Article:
The annual meeting, which was set to take place in late January 2022, has been deferred to early summer, according to Adrian Monck, WEF Managing Director of Public Engagement.
“Current pandemic conditions make it extremely difficult to deliver a global in-person meeting,” Monck said. “Despite the meeting’s stringent health protocols, the transmissibility of Omicron and its impact on travel and mobility have made deferral necessary.”
Omicron, a highly mutated and more transmissible variant of the CCP (Chinese Communist Party) virus, also known as SARS-CoV-2, has spread fast around the globe after being first detected last month in southern Africa. The World Health Organization (WHO) reported on Saturday that Omicron cases have now been reported in 89 countries, and that the number of infections was doubling every 1.5 to 3 days in areas with community spread.
While preliminary indications suggest Omicron may be less virulent, and so less dangerous, the WHO said there is still limited data on its severity.
“A lot of the initial reports are that people with Omicron tend to have milder disease but it doesn’t mean that it’s not dangerous, it doesn’t mean that it’s quote-unquote ‘only mild,’” Dr. Maria Van Kerkhove, an infectious disease epidemiologist and COVID-19 technical lead at the WHO, said on Dec. 16.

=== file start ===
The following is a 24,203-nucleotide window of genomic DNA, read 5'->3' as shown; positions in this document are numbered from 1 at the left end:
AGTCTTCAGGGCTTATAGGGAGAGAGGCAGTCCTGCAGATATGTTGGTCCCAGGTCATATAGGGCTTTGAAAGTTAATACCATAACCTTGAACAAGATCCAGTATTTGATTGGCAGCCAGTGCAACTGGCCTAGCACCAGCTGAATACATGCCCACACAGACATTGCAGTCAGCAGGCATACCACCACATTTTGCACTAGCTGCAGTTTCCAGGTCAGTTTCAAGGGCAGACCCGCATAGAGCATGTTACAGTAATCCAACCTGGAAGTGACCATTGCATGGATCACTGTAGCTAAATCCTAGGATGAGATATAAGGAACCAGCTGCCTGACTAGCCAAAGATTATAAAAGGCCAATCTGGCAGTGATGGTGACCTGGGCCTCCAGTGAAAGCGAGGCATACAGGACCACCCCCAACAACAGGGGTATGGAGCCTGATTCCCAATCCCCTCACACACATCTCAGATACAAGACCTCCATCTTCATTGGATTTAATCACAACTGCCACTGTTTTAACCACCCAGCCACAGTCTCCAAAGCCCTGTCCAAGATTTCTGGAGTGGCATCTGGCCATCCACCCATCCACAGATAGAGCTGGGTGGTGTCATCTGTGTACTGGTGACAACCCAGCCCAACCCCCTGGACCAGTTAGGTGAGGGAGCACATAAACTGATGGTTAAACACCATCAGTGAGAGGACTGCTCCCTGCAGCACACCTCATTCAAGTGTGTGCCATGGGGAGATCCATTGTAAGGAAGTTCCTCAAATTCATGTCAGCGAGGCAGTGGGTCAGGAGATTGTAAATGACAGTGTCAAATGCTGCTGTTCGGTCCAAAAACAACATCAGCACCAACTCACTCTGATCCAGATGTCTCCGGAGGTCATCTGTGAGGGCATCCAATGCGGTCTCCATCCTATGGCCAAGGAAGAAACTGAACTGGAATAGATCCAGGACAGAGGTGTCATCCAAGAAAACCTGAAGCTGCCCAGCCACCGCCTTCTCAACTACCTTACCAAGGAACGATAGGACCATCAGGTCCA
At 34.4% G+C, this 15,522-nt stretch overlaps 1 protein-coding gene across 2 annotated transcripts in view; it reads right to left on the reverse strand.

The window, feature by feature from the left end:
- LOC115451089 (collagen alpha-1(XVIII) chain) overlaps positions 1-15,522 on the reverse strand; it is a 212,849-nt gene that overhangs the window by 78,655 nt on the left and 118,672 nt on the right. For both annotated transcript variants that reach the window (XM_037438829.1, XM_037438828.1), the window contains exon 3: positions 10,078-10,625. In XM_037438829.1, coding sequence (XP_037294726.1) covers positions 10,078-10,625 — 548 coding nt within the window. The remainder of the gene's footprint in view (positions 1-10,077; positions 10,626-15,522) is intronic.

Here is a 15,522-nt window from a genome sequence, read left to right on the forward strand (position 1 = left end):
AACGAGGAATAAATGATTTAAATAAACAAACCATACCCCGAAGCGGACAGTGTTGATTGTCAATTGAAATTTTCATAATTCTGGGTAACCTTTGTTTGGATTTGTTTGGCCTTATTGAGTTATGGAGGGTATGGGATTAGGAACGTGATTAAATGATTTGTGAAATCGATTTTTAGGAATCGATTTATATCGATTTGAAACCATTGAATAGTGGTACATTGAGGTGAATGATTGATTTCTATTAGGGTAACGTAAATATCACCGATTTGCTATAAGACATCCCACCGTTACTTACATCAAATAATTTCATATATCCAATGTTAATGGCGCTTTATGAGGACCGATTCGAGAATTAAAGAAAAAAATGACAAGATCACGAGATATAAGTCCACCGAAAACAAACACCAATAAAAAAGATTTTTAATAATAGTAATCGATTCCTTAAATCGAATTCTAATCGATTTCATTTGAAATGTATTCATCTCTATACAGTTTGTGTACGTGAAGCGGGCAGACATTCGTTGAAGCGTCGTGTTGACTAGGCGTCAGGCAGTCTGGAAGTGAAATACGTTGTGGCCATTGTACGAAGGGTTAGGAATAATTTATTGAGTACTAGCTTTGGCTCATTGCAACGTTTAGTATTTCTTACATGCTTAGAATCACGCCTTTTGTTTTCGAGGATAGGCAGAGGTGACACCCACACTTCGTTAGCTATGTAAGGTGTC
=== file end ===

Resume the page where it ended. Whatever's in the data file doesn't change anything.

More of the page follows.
“With increased transmissibility, you’re going to have more cases,” she continued. “More cases mean more hospitalizations. More hospitalizations will mean more deaths.”
Health experts in South Africa have said Omicron was not driving up hospitalizations or fatalities in the country to a significant degree.
“According to scientific studies, this virus is spreading quicker than in previous waves, but the rates of hospitalizations and deaths remain relatively low,” South Africa’s Ministry of Health said in a news release Thursday.
But a new study by Imperial College in London found “no evidence” of Omicron causing less severe disease than Delta, though it noted that hospitalization data remains “very limited at this time.”
The study also found that the risk of reinfection with the Omicron variant is over five times higher than with Delta, which implies that the protection against Omicron afforded by prior infection could be as low as 19 percent.